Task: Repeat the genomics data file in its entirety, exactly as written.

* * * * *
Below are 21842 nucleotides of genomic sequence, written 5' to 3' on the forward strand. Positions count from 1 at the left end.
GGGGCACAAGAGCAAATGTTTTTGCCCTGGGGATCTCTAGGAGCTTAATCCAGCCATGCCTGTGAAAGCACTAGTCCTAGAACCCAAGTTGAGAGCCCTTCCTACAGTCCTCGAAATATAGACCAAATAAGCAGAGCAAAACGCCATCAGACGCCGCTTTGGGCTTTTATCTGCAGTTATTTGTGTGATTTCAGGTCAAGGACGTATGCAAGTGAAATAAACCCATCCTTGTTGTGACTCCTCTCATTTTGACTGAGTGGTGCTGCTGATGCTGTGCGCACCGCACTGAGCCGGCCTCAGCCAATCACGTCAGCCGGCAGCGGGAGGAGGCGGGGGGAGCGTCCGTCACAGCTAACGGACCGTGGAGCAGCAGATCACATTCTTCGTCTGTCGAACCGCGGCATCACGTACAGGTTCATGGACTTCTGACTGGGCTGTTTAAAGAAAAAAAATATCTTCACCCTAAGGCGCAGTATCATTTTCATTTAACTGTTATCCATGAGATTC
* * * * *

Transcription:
Below are 21842 nucleotides of genomic sequence, written 5' to 3' on the forward strand. Positions count from 1 at the left end.
GGGGCACAAGAGCAAATGTTTTTGCCCTGGGGATCTCTAGGAGCTTAATCCAGCCATGCCTGTGAAAGCACTAGTCCTAGAACCCAAGTTGAGAGCCCTTCCTACAGTCCTCGAAATATAGACCAAATAAGCAGAGCAAAACGCCATCAGACGCCGCTTTGGGCTTTTATCTGCAGTTATTTGTGTGATTTCAGGTCAAGGACGTATGCAAGTGAAATAAACCCATCCTTGTTGTGACTCCTCTCATTTTGACTGAGTGGTGCTGCTGATGCTGTGCGCACCGCACTGAGCCGGCCTCAGCCAATCACGTCAGCCGGCAGCGGGAGGAGGCGGGGGGAGCGTCCGTCACAGCTAACGGACCGTGGAGCAGCAGATCACATTCTTCGTCTGTCGAACCGCGGCATCACGTACAGGTTCATGGACTTCTGACTGGGCTGTTTAAAGAAAAAAAATATCTTCACCCTAAGGCGCAGTATCATTTTCATTTAACTGTTATCCATGAGATTC